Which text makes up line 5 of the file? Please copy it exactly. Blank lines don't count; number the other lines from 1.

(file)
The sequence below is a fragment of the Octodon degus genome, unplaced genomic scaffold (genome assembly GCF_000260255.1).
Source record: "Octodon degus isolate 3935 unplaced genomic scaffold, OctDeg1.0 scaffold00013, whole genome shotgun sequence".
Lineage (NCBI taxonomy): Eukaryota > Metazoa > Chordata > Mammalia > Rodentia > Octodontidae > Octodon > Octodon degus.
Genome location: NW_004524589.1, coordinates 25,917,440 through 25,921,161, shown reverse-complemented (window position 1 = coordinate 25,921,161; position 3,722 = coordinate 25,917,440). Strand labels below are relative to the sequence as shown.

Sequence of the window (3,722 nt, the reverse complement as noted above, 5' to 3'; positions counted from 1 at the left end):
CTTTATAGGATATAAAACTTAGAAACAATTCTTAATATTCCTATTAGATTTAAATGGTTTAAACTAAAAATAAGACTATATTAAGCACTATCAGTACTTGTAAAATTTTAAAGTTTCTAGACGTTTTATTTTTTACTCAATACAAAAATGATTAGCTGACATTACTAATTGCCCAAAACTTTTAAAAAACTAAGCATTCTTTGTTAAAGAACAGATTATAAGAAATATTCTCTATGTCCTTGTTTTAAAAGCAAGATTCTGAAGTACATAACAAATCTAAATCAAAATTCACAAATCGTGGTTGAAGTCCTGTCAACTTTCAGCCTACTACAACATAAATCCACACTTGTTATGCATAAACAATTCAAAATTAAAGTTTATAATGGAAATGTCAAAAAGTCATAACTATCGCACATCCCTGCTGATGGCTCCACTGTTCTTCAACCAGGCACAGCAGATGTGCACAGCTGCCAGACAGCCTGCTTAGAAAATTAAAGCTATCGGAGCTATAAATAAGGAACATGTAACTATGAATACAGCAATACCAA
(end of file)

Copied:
Sequence of the window (3,722 nt, the reverse complement as noted above, 5' to 3'; positions counted from 1 at the left end):